diversity

There's a compelling question at the heart of a report released this week by the Metropolitan Planning Council: If more people — especially educated professional white Americans — knew exactly how they are harmed by the country's pervasive racial segregation, would they be moved to try to decrease it?

Matt Markgraf, WKMS

Murray State's 2017 Presidential Lecture centered on the theme "We have a dream. Are we living it?" with personal experience and insight from three alumni discussing diversity efforts in higher education.

Farmers in the U.S. like to point out that their products feed people all over the world. And while this is a diverse country, the people working on farms and elsewhere in agriculture often don't reflect the nation's demographics. Changing that is becoming a priority, in hopes that new people will bring fresh ideas to meet some of our food system's greatest challenges.

president.tennessee.edu

University of Tennessee President Joe DiPietro lauded his school system's commitment to diversity while acknowledging "some tension" as UT tries to be more inclusive. 

belchonock, 123rf Stock Photo

The Kentucky Supreme Court says judges don't have authority to dismiss randomly selected jury panels because of a lack of racial diversity. 

Dr. Bob Davies, Murray State University

Murray State President Dr. Bob Davies speaks with Matt Markgraf on Sounds Good about the #RacersCare campaign, an update on performance funding, efforts underway to increase diversity in students, faculty and staff, understanding the budget advisory committee and 'entrepreneurial opportunities' and his thoughts on the possible payroll tax. 

Matt Markgraf, WKMS

Addressing the campus community Thursday, Murray State University President Dr. Bob Davies touted department, faculty and staff accolades and touched on how the university plans on navigating through sociopolitical and economic challenges. Davies delivered his State of the University Address, titled "Lofty Aims and High Aspirations: Our Most Significant Fortune" at Wrather Museum.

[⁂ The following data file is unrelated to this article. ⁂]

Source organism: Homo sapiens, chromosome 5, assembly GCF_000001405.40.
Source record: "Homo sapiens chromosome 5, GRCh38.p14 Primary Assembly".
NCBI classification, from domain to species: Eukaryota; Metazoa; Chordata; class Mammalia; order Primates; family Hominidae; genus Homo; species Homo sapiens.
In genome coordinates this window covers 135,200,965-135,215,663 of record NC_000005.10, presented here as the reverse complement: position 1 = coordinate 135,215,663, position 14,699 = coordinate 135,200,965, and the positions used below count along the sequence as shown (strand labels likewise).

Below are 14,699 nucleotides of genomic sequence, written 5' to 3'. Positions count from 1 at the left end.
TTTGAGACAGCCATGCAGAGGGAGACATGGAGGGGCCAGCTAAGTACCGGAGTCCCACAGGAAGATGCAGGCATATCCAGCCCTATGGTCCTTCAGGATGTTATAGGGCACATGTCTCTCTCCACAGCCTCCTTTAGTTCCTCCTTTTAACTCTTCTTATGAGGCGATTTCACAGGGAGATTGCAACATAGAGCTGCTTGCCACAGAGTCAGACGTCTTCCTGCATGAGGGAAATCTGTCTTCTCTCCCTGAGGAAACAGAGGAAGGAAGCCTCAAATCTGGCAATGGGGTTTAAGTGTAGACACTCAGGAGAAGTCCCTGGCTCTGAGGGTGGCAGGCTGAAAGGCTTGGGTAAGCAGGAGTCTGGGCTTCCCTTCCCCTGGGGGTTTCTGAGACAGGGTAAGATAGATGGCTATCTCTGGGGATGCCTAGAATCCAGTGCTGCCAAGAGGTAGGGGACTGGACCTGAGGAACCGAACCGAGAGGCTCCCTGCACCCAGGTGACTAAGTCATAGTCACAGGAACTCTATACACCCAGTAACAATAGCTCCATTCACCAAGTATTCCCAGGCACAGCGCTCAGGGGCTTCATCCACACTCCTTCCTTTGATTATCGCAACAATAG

With her infant son in a sling, Monique Black strolls through a weekend open house in the gentrified Shaw neighborhood of Washington, D.C. There are lots of factors to consider when looking for a home — in this one, Monique notices, the tiny window in the second bedroom doesn't let in enough light. But for parents like Black and her husband, Jonny, there's a more important question: How good are the nearby schools?

neabigread.org

We hope you join us for a panel on Race Relations in Hopkinsville on October 22 from 5:30 to 7 p.m. in the War Memorial Building, titled "Where are we now, where do we want to be, and how do we get there?"

A panel of community leaders generate discussion on issues facing Hopkinsville. Panelists are Reverend Lisa Lewis-Balboa, Gwenda Motley, Matt Snorton, Judge Arnold Lynch, and Chief Clayton Sumner. WKMS is moderating the discussion.

Jimmywayne / http://www.photoree.com/photos/permalink/3433507-61278305@N00

  Political junkies in Kentucky believe history will be made this weekend at the Fancy Farm Picnic, as the stage will host what is believed to be the first black female candidate. Jenean Hampton is the Republican candidate for Lt. Governor. And just as the stage party has lacked diversity over the years, so has the audience.  

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